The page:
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Do the funds for an EB-5 Visa have to be personally owned by the entrepreneur?

I currently live in the US in Post-Completion OPT F-1 status after I graduated from Columbia. I started a software company in New York which has commitments from a few foreign investors (same nationality as me) amounting to the minimum required for EB-5. Can I still apply for EB-5 or do I have to prove that the company investment is my personal money? After this investment is made I would own about 45% of the company, 25% to an American partner (also a sweat equity partner) and the rest for the people who provided the funds (the silent partners). We created 2 American jobs so far and I''m the only person who will be applying for the Visa.

Answers

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    Taher Kameli

    Immigration Attorney
    Answered on

    In short, yes, the investment funds must be personally owned by the person wishing to obtain an EB-5 visa. The investment may come in the form of cash, equipment, inventory, other tangible property, cash equivalents, and indebtedness owned by the applicant, provided that the applicant is personally and primarily liable and that the assets of the new commercial enterprise are not used to secure the indebtedness (in other words you cannot use your company as collateral to obtain additional financing for your company that would count towards the EB-5 investment minimums). You would not be able to use funds investment in the company by others to count towards your EB-5 investment minimums.

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    Kate Kalmykov

    Immigration Attorney
    Answered on

    EB-5 funds must be the investor''s. Contributions from other individuals may work if it is evidenced that they are given as a loan or a gift.

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    Jinhee Wilde

    Immigration Attorney
    Answered on

    EB-5 investor must show that he has had $200,000 in income for the past 3 years or has assets over $1 million. These funds must your personal funds, not corporate funds.

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    David Hirson

    Immigration Attorney
    Answered on

    You have to invest the capital in your own name and have it at risk. (Sweat equity is intangible and specifically proscribed by the regulations). Your percentage ownership is not a material factor. It is the cash amount of your equity investment that counts.

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    Brandon Meyer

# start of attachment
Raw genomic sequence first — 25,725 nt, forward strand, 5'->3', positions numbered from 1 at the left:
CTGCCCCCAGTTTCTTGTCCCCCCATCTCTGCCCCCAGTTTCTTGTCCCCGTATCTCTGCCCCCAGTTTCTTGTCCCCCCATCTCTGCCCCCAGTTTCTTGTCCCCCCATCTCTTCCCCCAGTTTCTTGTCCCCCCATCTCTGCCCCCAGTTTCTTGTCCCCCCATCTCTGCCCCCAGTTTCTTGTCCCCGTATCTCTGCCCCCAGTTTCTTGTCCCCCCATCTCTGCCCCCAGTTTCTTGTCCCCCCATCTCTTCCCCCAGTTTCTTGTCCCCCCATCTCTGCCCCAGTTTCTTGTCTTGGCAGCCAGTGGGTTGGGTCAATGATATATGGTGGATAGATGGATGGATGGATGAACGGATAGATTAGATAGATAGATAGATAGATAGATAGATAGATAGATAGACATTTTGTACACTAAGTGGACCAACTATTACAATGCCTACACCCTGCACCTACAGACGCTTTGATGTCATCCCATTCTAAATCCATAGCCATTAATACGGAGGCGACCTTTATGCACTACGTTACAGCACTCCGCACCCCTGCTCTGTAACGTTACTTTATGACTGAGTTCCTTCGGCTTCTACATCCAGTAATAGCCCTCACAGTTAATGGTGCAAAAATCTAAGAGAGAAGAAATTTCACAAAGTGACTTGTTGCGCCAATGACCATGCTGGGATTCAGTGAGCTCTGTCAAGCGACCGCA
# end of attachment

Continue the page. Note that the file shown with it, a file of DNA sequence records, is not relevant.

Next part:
Immigration Attorney
    Answered on

    Cash is king. I tried doing something similar for the patent holder of a very well known children''s toy a decade ago that made him nine figures, arguing that although he didn''t put any cash into the enterprise, there was no company without his brain power and inventions. Didn''t work. USCIS will not accept sweat equity, retained earnings, brain power that led to company growth, etc.

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    Robert P Gaffney

    Immigration Attorney
    Answered on

    The EB-5 investor is required to invest all of the required capital ($1 million or $500,000 for an investment in a targeted employment area,? and the capital must be the personal funds of the investor. Unfortunately, you may not pool capital of other investors to reach the required capital amount.

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    Boyd Campbell

    Immigration Attorney
    Answered on

    Yes they do.

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    Anthony Ravani

    Immigration Attorney
    Answered on

    The money does not have to have been produced by the applicant. But ALL of it (100%) must be owned by the applicant. For example, a father can gift the money to his son. Thus, the money was not earned by the son, but it would be 100% owned by the son. When a foreign investor (or any investor) invests into your company, you do not own any of the money at all. It is the company that owns the money. You earn some sort of salary from that company and that is the only money that you own.

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    Charles Raether

    Immigration Attorney
    Answered on

    The arrangement you''re proposing is precisely what the new, proposed ''start-up'' visa category would cover. But it looks like that is a far way from realization at this point. The money invested must be your money. You can borrow the money, have it gifted to you, or derive it from some other possible sources, but it needs to be ''your'' money and placed at risk. From your description it appears that you would fall short of this requirement. However, there could be ways to structure around this depending on the exact circumstances of your case.

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    Rana Jazayerli

    Immigration Attorney
    Answered on

    Your investment amount does not need to be the only funds invested into a particular business, but you must be able to show that you personally have invested the minimum required amount for an EB-5 visa (i.e. either $500,000 or $1 million, depending on the location of the business). Therefore, if the total investment by everyone is only $500,000, and your portion is only $250,000, then you will not qualify for an EB-5 investment. However, if you investment $500,000 and the project is in a TEA, then you could qualify even if your ownership interest in the business is only 45%.

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